Environmental results

Investigation of 87 different implicated food premises showed the majority to have purchased iceberg lettuce as whole heads rather than in pre-prepared form, and that lettuce was generally stored under brigeration until needed. However, there was greater variation in preparation, with some premises reporting washing/steeping in salt or sanitizer, and others not washing the lettuce at all. Storage was then generally at ambient temperature until use. In some premises the temperature of lettuce at point of sample was >20°C.

Given the delay between exposure and reporting of illness, no samples of leftover food from suspect meals were available for testing. In total, 308 samples of foodstuffs were submitted by EHOs for testing. These included lettuce (56 samples), onions (17), tomatoes (22), salad (46), coleslaw (10) and chicken products (32). These were taken from either retail premises mentioned by cases or wholesale premises that may have supplied food to affected individuals. The first food samples from a retail premises were submitted on 10 September, and sampling of lettuce from wholesalers' premises took place on 24 September and 22 October.

Wholesalers' investigation

In Northern Ireland lettuce is imported year round. Most lettuce comes into Northern Ireland via the wholesale market in Belfast and is distributed to both affected and unaffected areas through independent wholesalers. Agents at markets in the UK and continental Europe buy produce there with subsequent shipping to Belfast. Stock tends to be moved between wholesalers in response to demand. In addition, some local distributors import lettuce directly from UK and Republic of Ireland (and some EU) suppliers. The supply of lettuce to Northern Ireland therefore varies on a daily basis. Northern Ireland-grown lettuce is not supplied to England, Scotland or Wales.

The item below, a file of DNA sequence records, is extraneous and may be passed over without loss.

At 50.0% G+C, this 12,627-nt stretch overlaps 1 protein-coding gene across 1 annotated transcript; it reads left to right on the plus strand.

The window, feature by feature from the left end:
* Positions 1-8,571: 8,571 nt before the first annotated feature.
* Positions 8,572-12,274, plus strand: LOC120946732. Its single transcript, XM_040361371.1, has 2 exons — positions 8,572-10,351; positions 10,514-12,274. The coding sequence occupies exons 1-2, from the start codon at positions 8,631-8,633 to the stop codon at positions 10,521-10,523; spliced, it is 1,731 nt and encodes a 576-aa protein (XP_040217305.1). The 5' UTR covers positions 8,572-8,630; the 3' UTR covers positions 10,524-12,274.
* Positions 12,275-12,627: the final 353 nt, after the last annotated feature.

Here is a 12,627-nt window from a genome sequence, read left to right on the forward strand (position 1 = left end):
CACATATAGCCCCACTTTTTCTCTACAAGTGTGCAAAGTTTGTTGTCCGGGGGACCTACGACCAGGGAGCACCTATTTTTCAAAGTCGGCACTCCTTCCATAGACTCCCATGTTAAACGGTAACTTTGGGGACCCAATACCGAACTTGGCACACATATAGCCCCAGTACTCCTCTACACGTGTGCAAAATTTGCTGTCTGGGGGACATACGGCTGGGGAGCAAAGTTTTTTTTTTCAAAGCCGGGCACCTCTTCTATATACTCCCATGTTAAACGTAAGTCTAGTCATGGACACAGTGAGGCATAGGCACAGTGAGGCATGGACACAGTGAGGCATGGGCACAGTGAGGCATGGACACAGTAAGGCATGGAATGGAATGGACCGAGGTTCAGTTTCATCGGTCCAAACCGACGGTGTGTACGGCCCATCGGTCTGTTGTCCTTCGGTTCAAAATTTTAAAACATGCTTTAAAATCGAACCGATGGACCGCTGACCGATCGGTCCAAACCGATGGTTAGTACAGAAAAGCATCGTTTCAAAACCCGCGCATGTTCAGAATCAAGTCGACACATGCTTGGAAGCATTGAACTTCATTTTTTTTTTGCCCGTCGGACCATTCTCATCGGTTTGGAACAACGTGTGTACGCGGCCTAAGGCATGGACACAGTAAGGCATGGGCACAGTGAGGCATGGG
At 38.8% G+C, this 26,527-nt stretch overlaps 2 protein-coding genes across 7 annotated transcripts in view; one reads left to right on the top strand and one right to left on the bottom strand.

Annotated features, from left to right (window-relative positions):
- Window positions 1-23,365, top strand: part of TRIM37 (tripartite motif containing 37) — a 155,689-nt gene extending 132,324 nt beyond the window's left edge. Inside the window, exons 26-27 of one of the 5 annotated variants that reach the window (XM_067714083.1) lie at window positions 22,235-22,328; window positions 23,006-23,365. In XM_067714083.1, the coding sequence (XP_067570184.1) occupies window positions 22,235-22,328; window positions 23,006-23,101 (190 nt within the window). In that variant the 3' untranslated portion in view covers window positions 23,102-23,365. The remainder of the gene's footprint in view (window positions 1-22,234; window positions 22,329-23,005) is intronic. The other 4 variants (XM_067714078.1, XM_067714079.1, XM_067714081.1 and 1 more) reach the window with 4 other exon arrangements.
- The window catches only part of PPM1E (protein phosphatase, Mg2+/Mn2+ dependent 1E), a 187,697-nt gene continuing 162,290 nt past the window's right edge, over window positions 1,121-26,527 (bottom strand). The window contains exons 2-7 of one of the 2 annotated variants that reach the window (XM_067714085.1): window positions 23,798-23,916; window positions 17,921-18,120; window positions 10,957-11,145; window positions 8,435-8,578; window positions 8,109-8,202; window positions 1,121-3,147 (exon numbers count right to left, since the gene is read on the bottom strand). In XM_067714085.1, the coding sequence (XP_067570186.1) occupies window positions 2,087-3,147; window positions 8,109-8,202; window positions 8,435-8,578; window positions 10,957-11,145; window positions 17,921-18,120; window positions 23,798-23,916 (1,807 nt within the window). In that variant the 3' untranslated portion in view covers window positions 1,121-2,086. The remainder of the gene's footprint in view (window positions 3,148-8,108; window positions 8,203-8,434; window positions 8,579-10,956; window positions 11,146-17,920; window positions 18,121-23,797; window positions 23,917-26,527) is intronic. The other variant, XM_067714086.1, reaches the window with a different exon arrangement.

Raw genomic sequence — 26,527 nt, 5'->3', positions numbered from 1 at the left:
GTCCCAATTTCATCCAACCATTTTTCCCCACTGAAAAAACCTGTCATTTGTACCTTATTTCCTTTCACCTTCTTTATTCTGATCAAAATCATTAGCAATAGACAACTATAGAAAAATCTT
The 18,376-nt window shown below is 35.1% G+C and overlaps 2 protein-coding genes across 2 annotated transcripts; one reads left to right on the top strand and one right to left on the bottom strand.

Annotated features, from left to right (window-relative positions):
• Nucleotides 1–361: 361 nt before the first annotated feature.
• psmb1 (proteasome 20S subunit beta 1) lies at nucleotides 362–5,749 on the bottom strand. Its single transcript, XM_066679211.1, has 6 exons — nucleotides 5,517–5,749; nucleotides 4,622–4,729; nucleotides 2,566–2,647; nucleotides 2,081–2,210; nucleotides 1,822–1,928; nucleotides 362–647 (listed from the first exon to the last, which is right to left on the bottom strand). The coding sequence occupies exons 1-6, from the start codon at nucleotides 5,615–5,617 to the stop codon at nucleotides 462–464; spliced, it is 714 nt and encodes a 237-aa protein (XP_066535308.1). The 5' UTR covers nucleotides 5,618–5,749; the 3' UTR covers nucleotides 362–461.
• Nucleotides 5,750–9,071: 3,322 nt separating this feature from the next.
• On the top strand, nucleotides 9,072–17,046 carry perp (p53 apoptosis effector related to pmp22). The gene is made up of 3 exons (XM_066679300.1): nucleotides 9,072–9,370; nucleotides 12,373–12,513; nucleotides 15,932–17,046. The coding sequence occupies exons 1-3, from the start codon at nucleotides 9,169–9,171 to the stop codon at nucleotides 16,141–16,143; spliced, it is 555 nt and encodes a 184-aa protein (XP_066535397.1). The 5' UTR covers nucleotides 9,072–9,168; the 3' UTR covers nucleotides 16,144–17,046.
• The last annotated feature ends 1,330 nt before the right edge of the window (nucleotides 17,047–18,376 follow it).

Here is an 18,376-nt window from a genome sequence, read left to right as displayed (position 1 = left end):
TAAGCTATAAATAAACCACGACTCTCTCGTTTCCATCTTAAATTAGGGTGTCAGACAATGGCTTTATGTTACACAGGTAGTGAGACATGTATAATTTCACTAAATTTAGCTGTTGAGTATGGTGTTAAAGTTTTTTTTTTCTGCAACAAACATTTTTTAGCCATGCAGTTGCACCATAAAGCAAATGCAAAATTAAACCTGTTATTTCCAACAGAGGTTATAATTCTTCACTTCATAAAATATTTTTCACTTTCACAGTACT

Supply data were analysed from a number of food premises with more than one case and a link was established with ten premises having been supplied either directly or indirectly by a company in the East of England. The company used many different growers and supplies varied daily. This company supplied about 20 000 heads of lettuce to Northern Ireland each week. However, it also supplied a number of large food manufacturers who undertake extensive product testing. No problems were identified by these companies during the period of investigation.


We report the largest outbreak of salmonellosis in Northern Ireland since 1987, and the first to involve the serovar S. Newport. Its time-course mirrored those of S. Newport outbreaks in NE Lincolnshire and the West Midlands in England, Scotland and the Isle of Man. A total of 677 cases of S. Newport infection were reported in England and Wales between weeks 36 and 46, before returning to baseline levels [15]. The PFGE pattern of isolates of S. Newport from Northern Ireland were indistinguishable from human isolates of S. Newport in Great Britain suggesting illness in these regional clusters was associated with the consumption of a common foodstuff.